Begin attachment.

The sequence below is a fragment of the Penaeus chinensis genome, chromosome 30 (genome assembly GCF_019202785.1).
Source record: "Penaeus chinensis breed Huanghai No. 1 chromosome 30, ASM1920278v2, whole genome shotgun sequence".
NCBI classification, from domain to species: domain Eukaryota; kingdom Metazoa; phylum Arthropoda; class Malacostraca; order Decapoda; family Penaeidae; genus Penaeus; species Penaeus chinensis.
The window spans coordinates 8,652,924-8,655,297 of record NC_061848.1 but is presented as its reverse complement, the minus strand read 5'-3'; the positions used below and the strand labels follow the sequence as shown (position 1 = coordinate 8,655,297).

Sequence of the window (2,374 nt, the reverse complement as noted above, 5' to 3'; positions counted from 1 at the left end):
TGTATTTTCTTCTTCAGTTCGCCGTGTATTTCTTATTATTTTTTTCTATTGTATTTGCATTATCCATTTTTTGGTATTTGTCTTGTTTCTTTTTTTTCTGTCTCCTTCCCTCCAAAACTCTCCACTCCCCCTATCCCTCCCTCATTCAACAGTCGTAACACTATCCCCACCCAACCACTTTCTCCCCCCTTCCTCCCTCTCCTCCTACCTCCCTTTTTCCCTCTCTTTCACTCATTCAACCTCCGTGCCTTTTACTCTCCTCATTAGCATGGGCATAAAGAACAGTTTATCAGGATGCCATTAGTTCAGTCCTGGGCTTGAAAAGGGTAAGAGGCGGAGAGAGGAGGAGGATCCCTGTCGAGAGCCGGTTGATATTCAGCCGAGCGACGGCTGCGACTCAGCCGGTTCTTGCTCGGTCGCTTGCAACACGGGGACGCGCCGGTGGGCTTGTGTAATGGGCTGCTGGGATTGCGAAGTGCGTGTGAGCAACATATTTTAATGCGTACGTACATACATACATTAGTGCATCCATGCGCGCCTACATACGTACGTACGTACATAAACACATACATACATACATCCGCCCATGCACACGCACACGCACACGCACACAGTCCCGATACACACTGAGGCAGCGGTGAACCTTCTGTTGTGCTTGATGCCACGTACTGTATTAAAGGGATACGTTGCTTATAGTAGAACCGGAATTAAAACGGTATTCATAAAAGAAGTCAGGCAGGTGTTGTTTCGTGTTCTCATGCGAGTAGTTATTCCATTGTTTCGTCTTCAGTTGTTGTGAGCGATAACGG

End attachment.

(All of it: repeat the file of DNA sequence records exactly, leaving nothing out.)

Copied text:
The sequence below is a fragment of the Penaeus chinensis genome, chromosome 30 (genome assembly GCF_019202785.1).
Source record: "Penaeus chinensis breed Huanghai No. 1 chromosome 30, ASM1920278v2, whole genome shotgun sequence".
NCBI classification, from domain to species: domain Eukaryota; kingdom Metazoa; phylum Arthropoda; class Malacostraca; order Decapoda; family Penaeidae; genus Penaeus; species Penaeus chinensis.
The window spans coordinates 8,652,924-8,655,297 of record NC_061848.1 but is presented as its reverse complement, the minus strand read 5'-3'; the positions used below and the strand labels follow the sequence as shown (position 1 = coordinate 8,655,297).

Sequence of the window (2,374 nt, the reverse complement as noted above, 5' to 3'; positions counted from 1 at the left end):
TGTATTTTCTTCTTCAGTTCGCCGTGTATTTCTTATTATTTTTTTCTATTGTATTTGCATTATCCATTTTTTGGTATTTGTCTTGTTTCTTTTTTTTCTGTCTCCTTCCCTCCAAAACTCTCCACTCCCCCTATCCCTCCCTCATTCAACAGTCGTAACACTATCCCCACCCAACCACTTTCTCCCCCCTTCCTCCCTCTCCTCCTACCTCCCTTTTTCCCTCTCTTTCACTCATTCAACCTCCGTGCCTTTTACTCTCCTCATTAGCATGGGCATAAAGAACAGTTTATCAGGATGCCATTAGTTCAGTCCTGGGCTTGAAAAGGGTAAGAGGCGGAGAGAGGAGGAGGATCCCTGTCGAGAGCCGGTTGATATTCAGCCGAGCGACGGCTGCGACTCAGCCGGTTCTTGCTCGGTCGCTTGCAACACGGGGACGCGCCGGTGGGCTTGTGTAATGGGCTGCTGGGATTGCGAAGTGCGTGTGAGCAACATATTTTAATGCGTACGTACATACATACATTAGTGCATCCATGCGCGCCTACATACGTACGTACGTACATAAACACATACATACATACATCCGCCCATGCACACGCACACGCACACGCACACAGTCCCGATACACACTGAGGCAGCGGTGAACCTTCTGTTGTGCTTGATGCCACGTACTGTATTAAAGGGATACGTTGCTTATAGTAGAACCGGAATTAAAACGGTATTCATAAAAGAAGTCAGGCAGGTGTTGTTTCGTGTTCTCATGCGAGTAGTTATTCCATTGTTTCGTCTTCAGTTGTTGTGAGCGATAACGG